Solemn’s art dictates a price swing. This version, showing Jens Thoren, is worth more, as is the Commander 2011 version. I miss the Invitational winners getting their own cards! Gilded Lotus has had two set printings plus an FTV version, and is still going strong. The fact that you can tap it immediately and play a three-drop makes it so that you don’t lose much tempo.
The Titan is another card with several printings that hasn’t impacted his price too much. He’s sometimes a Reanimator target, and is one of the most unfair things to Tinker up. Skullclamp really surprised me, I’d thought that its printings would have tanked the value further. The new-art version in Commander 2014 is at $2, which was my expectation.
Fifth dawn: Doubling Cube
What’s the only thing better than lots of mana? Lots of mana times two! This is a hilarious card, as it’s only good when you have seven or more mana. Most Magic cards are good at that point. Its interaction with the God Kruphix is pretty darn hilarious.
Champions of Kamigawa: Marrow-Gnawer, Legendary lands
Marrow-Gnawer fits like a glove into that Relentless Rats deck you love. He needs lots and lots of Rats. Magic has given us lots of rats, but you can’t add Marrow-Gnawer to just any token theme deck like you could a card like Krenko, Mob Boss.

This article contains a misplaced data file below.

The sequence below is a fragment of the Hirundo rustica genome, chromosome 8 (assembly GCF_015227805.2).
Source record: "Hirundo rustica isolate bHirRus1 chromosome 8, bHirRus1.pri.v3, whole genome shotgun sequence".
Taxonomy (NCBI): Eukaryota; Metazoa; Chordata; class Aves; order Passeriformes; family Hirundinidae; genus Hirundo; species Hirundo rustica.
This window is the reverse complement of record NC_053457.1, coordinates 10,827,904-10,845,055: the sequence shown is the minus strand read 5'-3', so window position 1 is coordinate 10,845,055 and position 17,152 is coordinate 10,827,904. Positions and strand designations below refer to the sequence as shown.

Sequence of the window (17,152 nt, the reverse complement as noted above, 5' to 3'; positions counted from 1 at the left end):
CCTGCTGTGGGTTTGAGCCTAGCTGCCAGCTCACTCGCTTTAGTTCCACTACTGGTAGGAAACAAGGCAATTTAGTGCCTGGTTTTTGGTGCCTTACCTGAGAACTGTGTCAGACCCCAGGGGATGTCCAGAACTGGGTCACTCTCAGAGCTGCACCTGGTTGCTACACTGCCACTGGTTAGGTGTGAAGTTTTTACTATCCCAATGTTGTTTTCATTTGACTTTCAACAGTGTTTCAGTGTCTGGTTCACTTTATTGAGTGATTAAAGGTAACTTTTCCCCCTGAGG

The legendary lands from Champions are a real surprise to me. They don’t enter tapped and give one color of mana, so they are an upgrade over a basic land. Untapping and granting fear are neat abilities, preventing two damage is okay, granting first strike or +1/+1 is a yawn. I wouldn’t have thought the price difference would be so stark, though!
Mirror Gallery. How fun…and this card was printed around the dawn of EDH as a format. Despite Commander players not needing this card, other casual formats keep the interest and the price high. Flames of the Blood Hand is at this price despite being in the Fire and Lightning deck. I wouldn’t be surprised to see it in Modern Masters 2. Burn players mostly opt for this over Skullcrack, but having both is not a bad choice.
Ink-Eyes has a Planechase printing that’s $3 less, and was the prerelease promo. A great pickup for less than $5.
Saviors of Kamigawa: The most expensive seven cards
First of all, understand that Champions and Betrayers were underpowered sets, Saviors just doesn’t have a lot of product out there. That adds upwards pressure on the prices.
Mikokoro is popping up in some Death and Taxes list, as a pretty hilarious addition. Giving the other person cards is not a drawback if they are not usable. Erayo is banned in Commander but is pretty amazing in an Affinity list. Sakashima is an awesome and abusable cloning legend.
Oboro is a one-of in Modern Tron to help turn colorless mana blue. Play it, tap it, pay to bounce, play it again, tap again. Miren is a ‘fixed’ Diamond Valley, giving you an indication of its power level. Michiko is just mean, the most rattlesnake of cards. Kami of the Crescent Moon is a legend but is used in decks seeking to abuse those draws, and was a big part of the old Owling Mine decks. (Look at this Pro Tour Top 8 deck! You gave them cards faster than they could use them! The format was just silly.)
Next week, we make it to Ravnica block, when Magic’s renaissance began.